How many years should springs last before they need replacement? This horn is 20 years old and the action is slightly more resistant than an akai EWI, if you know what I mean (touch sensitive buttons... lol).
 

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Forum Contributor 2007-2012, Distinguished SOTW Te
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I got some blued springs a few years ago to try them out (been using Kraus stainless) and they were awful, particularly the flat springs. So at least one vendor at one time did have what I would consider an unusable batch.
 

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There are hundreds --if not thousands---of pre-war saxes out there with original springs and they are GOOD-the springs that is.
 

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All three of my 1920s saxes still have their original springs, as do my 1960s and my 1970s saxes.
 

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The quality of blue springs depends on how they are made. Steel has many uses and steel products are made to meet certian conditions and react a certian way. It depends on who makes them . Take your chances and if you find a good source stay with them.
 

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I'd like to weigh in on this one. As a sax repair guy for 30 years, i must say there is a considerable difference in the feel
between blued steel and stainless. ....
I hope you are not lumping all non-pointed stainless steel springs in together. There is no comparison between the high quality material from Kraus and the relative rubbish that is mostly elsewhere.

I agree only in part about what you say about springs needing points. Other than the material itself, the surface friction coefficient, stiffness (i.e. both thickness and thickness-to-length ratio), what is significant IMO is not the taper itself, but the fact that the tip is allowed to roll in the cradle rather than rub. This is entirely possible to set up with non-tapered springs.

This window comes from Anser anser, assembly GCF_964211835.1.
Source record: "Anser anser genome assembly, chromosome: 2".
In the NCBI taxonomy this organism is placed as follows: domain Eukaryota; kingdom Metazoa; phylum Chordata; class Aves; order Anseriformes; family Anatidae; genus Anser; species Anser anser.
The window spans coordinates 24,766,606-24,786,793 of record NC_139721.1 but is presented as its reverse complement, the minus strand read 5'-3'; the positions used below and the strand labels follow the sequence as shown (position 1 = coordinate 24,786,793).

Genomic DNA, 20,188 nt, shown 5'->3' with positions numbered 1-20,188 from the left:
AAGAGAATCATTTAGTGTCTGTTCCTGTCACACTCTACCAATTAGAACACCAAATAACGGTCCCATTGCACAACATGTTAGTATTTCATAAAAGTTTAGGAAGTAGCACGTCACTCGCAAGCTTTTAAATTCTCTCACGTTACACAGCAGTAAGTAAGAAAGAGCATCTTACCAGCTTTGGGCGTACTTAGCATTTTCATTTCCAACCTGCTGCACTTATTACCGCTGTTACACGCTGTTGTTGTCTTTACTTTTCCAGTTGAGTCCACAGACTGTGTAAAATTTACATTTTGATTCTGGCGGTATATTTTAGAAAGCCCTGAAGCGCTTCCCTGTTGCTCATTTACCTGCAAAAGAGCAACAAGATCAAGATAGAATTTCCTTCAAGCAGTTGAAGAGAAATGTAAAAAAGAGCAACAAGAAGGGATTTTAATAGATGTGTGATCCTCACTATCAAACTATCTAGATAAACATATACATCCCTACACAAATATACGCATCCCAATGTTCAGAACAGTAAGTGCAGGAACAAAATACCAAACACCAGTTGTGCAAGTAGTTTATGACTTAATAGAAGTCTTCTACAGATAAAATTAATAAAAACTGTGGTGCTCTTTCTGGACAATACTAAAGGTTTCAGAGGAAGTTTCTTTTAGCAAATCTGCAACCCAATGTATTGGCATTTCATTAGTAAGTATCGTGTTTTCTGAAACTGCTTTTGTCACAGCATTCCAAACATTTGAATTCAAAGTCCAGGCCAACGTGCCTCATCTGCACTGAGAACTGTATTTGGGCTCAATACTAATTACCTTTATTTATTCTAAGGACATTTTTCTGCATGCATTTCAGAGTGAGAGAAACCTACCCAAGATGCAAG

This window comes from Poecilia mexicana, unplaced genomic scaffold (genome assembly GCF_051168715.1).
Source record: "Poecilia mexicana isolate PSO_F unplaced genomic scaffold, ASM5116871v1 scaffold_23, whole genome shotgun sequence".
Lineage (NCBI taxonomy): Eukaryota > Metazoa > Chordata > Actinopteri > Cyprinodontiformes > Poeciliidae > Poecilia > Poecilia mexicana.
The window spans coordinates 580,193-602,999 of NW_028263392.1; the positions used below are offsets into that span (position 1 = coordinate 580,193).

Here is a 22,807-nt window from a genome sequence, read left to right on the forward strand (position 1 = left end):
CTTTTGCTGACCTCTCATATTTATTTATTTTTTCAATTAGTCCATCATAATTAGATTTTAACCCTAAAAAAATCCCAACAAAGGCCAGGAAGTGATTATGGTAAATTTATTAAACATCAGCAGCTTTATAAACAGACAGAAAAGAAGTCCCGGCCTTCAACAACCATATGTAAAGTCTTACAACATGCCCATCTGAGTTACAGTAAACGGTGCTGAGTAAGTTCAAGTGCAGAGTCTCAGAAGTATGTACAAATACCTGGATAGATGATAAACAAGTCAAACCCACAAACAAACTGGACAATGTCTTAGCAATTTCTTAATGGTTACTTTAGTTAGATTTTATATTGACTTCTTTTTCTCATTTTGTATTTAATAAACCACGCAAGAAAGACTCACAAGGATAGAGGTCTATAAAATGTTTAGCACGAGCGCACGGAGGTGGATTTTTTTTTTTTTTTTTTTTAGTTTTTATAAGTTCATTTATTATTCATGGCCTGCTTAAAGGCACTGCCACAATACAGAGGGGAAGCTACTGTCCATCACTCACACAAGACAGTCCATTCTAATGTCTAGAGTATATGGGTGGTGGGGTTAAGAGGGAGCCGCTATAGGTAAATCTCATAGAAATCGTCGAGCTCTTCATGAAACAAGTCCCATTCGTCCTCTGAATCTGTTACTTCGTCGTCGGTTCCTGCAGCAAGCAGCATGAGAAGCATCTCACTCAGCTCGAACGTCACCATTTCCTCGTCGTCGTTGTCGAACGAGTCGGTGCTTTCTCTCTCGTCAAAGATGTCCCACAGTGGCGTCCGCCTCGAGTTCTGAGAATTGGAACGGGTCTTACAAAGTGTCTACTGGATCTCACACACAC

AFAIK, blued needle springs are traditionally tapered not because that is superior, but because a suitable range of diameters was available from factories that made needles.

Note that for professional flutes, where the players demand very light springing and very little resistance in the action, you will not find a flute with pointed needle springs, even if you pay $40,000 for the flute. (And the springs are typically quite thick!)
 

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Discussion Starter #17
Is it within standard professional practice to mix blue steel and stainless? If using good quality springs, it shouldn't matter if the are mixed?
 

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I had concern about flat steel springs that came on the left hand palms keys of my TK Melody alto and I brought it to the attention of my tech.

He took them off and annealed them with heat and they actually feel better.

B
 

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Is it within standard professional practice to mix blue steel and stainless? If using good quality springs, it shouldn't matter if the are mixed?
If they are the good quality stainless, eg from Kraus, then it is entirely cosmetic, unless the springs jam in the cradles.

Bad cosmetics is generally not good professional practice. Hence the surrvival in the trade of blued springs that rust.